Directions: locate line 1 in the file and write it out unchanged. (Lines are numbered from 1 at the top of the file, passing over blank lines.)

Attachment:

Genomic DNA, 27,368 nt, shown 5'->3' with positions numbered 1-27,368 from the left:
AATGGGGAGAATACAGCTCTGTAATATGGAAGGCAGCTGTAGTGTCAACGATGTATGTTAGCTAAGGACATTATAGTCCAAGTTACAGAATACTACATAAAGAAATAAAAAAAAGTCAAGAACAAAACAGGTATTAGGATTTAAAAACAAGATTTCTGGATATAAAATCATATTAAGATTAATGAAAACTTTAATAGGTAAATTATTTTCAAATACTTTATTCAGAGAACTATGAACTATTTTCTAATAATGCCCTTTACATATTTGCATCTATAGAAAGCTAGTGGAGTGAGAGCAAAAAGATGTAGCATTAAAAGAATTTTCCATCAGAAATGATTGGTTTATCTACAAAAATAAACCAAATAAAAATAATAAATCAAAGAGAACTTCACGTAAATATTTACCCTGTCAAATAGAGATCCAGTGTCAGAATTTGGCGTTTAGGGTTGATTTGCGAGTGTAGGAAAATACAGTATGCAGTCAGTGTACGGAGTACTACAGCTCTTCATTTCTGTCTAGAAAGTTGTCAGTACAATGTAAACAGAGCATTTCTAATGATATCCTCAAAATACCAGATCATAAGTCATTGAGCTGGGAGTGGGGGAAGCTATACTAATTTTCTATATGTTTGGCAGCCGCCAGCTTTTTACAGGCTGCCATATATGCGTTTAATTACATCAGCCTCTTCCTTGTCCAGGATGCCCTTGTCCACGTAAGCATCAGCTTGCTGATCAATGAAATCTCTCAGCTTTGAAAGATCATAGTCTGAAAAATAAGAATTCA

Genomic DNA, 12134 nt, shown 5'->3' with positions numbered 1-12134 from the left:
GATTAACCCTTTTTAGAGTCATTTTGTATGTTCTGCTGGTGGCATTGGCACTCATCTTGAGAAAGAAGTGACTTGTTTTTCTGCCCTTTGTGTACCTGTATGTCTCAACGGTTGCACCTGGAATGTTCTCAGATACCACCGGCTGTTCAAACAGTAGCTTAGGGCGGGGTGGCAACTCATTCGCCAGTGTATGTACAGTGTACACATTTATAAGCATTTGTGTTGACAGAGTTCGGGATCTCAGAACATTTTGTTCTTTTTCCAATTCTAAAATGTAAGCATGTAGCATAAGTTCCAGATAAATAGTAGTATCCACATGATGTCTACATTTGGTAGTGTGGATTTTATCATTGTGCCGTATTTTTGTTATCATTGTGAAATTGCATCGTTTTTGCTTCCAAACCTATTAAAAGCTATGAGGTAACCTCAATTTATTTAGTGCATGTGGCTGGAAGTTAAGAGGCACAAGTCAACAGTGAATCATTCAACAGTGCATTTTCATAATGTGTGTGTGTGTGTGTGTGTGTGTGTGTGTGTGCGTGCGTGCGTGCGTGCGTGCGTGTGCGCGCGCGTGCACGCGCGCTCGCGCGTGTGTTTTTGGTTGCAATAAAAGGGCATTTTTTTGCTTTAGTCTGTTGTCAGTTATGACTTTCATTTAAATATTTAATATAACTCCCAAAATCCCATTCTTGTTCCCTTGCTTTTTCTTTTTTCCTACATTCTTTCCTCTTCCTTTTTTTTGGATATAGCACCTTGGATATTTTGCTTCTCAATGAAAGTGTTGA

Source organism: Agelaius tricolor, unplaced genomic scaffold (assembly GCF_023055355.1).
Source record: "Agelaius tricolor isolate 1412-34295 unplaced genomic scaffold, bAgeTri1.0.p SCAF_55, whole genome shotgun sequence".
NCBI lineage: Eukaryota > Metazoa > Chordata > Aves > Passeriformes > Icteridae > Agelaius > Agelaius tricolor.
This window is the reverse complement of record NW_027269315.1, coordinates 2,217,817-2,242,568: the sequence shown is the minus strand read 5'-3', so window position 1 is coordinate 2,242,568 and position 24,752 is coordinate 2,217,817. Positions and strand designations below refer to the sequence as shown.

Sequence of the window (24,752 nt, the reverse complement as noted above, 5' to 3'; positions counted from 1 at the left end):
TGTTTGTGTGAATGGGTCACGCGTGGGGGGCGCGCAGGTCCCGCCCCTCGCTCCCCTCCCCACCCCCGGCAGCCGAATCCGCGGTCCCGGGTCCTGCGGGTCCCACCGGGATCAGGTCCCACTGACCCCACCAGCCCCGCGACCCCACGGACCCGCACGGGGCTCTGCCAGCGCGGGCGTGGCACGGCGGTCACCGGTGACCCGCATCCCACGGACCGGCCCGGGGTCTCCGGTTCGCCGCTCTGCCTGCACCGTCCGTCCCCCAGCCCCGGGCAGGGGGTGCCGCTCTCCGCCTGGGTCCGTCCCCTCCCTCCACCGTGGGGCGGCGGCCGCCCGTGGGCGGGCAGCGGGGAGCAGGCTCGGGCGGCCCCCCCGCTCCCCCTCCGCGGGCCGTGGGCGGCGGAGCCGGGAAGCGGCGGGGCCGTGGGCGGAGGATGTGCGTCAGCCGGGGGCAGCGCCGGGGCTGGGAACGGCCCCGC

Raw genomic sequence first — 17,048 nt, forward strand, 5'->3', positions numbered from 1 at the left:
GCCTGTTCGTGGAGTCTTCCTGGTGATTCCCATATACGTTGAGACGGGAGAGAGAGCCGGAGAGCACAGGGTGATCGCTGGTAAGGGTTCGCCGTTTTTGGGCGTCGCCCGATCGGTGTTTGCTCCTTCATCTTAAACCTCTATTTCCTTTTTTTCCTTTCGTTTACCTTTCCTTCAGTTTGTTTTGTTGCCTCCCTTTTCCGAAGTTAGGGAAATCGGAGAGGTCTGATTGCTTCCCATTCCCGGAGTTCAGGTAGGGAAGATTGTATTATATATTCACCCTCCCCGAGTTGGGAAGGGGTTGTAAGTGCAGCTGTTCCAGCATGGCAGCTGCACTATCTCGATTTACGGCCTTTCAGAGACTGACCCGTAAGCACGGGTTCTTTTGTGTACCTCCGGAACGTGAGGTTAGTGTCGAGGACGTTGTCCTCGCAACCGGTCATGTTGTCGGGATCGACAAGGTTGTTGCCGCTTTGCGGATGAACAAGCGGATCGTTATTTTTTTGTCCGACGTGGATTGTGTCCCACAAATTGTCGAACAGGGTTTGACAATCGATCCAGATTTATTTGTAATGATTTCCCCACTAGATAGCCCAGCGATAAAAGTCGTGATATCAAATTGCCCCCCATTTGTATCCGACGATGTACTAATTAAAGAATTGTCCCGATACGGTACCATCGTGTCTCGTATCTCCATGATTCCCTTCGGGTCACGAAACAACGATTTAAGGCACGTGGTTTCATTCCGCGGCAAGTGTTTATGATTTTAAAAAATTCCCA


Genomic DNA, 27,368 nt, shown 5'->3' with positions numbered 1-27,368 from the left: